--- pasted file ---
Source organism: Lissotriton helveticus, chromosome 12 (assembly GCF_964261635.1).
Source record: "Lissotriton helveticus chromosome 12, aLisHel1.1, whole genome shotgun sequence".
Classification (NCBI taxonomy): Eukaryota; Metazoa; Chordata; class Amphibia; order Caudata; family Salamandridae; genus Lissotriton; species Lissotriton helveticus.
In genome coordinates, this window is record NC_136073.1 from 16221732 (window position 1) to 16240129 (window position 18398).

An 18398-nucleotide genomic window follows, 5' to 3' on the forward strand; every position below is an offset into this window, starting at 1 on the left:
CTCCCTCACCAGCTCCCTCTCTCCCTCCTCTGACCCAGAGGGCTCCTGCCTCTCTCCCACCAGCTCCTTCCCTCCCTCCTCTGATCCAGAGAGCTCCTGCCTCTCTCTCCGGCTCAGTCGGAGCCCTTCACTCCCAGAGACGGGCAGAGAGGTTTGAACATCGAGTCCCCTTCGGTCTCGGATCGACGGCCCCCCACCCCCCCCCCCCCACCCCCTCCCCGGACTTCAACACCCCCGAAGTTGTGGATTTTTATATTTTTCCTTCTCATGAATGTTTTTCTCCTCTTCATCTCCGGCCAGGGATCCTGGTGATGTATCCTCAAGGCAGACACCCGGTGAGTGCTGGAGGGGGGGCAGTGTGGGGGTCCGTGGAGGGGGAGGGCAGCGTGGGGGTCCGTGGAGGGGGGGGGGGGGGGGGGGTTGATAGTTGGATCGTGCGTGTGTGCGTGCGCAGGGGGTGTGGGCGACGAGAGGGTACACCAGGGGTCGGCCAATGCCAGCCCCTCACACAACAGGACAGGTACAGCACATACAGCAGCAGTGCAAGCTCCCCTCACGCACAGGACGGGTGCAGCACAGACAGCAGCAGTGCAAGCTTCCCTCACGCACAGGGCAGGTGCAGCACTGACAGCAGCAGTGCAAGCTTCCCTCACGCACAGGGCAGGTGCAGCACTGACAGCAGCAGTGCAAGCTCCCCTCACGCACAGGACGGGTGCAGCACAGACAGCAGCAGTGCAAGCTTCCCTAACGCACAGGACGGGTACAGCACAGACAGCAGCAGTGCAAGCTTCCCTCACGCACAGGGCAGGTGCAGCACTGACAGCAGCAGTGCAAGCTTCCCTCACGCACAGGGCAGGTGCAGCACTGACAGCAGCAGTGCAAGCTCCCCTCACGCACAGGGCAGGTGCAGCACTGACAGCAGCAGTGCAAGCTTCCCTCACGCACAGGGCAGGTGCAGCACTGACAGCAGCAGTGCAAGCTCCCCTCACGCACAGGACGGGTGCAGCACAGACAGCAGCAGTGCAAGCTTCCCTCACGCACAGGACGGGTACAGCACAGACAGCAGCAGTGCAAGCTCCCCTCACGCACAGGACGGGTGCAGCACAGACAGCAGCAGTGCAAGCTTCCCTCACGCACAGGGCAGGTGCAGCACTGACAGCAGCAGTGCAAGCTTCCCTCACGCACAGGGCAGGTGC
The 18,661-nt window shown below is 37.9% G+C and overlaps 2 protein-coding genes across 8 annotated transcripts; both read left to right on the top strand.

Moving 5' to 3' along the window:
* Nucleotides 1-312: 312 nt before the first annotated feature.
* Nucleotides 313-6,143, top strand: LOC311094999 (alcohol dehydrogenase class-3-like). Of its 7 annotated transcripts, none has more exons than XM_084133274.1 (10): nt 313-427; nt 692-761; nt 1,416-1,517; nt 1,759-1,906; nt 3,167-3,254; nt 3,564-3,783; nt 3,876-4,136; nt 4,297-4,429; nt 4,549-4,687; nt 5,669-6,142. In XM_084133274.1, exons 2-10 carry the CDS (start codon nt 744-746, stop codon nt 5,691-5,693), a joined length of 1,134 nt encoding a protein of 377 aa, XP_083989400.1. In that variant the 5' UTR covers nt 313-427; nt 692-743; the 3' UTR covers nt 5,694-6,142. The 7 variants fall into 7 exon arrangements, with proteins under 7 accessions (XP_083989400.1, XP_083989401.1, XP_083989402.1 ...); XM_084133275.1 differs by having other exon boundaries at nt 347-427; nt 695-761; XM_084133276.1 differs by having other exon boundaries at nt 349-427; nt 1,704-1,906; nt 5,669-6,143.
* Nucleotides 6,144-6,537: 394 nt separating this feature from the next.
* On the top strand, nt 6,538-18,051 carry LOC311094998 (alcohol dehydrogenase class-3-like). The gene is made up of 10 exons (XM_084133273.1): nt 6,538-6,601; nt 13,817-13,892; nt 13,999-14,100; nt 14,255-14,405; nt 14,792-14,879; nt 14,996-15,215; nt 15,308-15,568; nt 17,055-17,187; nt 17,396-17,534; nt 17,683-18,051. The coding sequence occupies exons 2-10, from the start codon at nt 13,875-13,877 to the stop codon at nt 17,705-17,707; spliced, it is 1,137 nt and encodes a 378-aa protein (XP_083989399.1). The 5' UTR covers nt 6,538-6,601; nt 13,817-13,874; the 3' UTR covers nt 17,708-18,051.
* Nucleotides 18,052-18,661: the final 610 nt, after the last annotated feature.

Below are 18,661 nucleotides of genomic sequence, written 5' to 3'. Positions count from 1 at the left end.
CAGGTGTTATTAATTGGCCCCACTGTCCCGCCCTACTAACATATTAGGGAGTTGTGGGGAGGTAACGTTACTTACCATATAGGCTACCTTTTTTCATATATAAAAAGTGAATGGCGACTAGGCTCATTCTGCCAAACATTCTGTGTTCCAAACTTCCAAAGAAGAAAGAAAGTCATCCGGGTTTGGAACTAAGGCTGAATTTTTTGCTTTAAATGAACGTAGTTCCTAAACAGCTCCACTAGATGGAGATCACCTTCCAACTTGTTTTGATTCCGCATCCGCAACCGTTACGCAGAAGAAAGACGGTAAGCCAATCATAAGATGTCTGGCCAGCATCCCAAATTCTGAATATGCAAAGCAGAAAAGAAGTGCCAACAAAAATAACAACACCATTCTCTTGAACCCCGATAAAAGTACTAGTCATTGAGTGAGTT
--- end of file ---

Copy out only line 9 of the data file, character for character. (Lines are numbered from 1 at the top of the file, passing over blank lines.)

* Nucleotides 1-312: 312 nt before the first annotated feature.